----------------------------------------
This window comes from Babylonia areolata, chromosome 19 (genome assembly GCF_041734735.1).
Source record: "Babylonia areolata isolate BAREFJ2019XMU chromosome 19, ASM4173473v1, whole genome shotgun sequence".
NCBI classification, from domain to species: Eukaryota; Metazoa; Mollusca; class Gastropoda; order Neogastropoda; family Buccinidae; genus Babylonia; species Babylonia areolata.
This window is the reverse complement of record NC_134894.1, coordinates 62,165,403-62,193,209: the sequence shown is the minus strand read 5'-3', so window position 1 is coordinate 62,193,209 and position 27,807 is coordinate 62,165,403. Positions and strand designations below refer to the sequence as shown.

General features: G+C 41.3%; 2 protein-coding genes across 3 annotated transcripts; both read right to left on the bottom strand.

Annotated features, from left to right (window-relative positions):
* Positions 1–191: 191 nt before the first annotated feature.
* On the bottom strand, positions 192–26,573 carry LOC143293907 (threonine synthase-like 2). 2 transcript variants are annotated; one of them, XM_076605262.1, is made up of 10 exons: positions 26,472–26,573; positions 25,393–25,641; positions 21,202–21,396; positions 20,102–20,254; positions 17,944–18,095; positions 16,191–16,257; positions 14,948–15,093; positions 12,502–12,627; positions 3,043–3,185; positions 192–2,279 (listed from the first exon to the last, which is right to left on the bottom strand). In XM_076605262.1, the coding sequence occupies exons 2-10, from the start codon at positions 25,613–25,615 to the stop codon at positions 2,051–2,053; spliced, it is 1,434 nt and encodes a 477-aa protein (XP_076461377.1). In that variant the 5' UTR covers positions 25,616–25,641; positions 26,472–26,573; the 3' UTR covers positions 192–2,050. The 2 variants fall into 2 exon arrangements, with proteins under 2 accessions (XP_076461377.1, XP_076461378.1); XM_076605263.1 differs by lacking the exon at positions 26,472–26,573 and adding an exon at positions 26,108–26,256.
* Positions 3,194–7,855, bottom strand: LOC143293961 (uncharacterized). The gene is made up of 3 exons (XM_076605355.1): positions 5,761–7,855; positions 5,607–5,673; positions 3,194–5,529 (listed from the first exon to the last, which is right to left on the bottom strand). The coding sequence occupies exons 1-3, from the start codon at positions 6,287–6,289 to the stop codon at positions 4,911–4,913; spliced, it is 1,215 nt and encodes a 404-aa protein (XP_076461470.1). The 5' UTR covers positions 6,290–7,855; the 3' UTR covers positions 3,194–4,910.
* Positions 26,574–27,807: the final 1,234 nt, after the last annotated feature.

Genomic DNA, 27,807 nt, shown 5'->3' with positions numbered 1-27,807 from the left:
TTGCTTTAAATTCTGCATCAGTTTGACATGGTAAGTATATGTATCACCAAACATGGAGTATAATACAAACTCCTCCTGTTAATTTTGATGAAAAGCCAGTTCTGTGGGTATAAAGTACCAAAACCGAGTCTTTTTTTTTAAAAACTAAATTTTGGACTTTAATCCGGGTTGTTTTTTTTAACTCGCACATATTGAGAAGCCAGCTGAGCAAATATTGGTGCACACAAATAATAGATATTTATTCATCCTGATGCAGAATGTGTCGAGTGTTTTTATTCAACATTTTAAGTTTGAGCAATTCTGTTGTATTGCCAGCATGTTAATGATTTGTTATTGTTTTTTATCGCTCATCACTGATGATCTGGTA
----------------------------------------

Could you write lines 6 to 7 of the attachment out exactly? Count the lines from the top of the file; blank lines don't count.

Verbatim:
Annotated features, from left to right (window-relative positions):
* Positions 1–191: 191 nt before the first annotated feature.